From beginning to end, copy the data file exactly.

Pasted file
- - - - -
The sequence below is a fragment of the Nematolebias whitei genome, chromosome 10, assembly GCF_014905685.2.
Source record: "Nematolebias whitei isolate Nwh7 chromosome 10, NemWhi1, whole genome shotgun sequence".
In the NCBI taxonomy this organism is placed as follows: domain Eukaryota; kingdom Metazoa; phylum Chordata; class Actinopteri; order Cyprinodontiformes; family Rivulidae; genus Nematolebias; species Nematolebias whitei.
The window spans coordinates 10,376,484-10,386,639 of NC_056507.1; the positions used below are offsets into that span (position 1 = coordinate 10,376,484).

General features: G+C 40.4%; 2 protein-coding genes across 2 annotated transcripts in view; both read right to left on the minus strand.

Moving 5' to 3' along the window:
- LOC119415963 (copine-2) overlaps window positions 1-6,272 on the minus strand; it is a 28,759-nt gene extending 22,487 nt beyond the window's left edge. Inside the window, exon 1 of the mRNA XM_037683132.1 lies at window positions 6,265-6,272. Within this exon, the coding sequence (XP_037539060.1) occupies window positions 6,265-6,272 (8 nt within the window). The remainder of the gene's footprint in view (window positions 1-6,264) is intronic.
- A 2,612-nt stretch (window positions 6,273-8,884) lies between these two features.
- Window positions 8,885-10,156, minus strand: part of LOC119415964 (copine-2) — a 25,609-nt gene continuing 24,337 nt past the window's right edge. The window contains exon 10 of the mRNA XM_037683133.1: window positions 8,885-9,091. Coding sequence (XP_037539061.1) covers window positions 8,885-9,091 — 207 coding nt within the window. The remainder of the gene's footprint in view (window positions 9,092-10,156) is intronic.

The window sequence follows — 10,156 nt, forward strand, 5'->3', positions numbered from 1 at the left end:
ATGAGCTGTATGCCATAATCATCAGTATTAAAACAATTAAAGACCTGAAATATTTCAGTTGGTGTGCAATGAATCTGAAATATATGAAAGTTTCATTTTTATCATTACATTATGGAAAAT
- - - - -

The sequence below is a fragment of the Nematolebias whitei genome, chromosome 10, assembly GCF_014905685.2.
Source record: "Nematolebias whitei isolate Nwh7 chromosome 10, NemWhi1, whole genome shotgun sequence".
In the NCBI taxonomy this organism is placed as follows: domain Eukaryota; kingdom Metazoa; phylum Chordata; class Actinopteri; order Cyprinodontiformes; family Rivulidae; genus Nematolebias; species Nematolebias whitei.
The window spans coordinates 10,376,484-10,386,639 of NC_056507.1; the positions used below are offsets into that span (position 1 = coordinate 10,376,484).

General features: G+C 40.4%; 2 protein-coding genes across 2 annotated transcripts in view; both read right to left on the minus strand.

Moving 5' to 3' along the window:
- LOC119415963 (copine-2) overlaps window positions 1-6,272 on the minus strand; it is a 28,759-nt gene extending 22,487 nt beyond the window's left edge. Inside the window, exon 1 of the mRNA XM_037683132.1 lies at window positions 6,265-6,272. Within this exon, the coding sequence (XP_037539060.1) occupies window positions 6,265-6,272 (8 nt within the window). The remainder of the gene's footprint in view (window positions 1-6,264) is intronic.
- A 2,612-nt stretch (window positions 6,273-8,884) lies between these two features.
- Window positions 8,885-10,156, minus strand: part of LOC119415964 (copine-2) — a 25,609-nt gene continuing 24,337 nt past the window's right edge. The window contains exon 10 of the mRNA XM_037683133.1: window positions 8,885-9,091. Coding sequence (XP_037539061.1) covers window positions 8,885-9,091 — 207 coding nt within the window. The remainder of the gene's footprint in view (window positions 9,092-10,156) is intronic.

The window sequence follows — 10,156 nt, forward strand, 5'->3', positions numbered from 1 at the left end:
ATGAGCTGTATGCCATAATCATCAGTATTAAAACAATTAAAGACCTGAAATATTTCAGTTGGTGTGCAATGAATCTGAAATATATGAAAGTTTCATTTTTATCATTACATTATGGAAAAT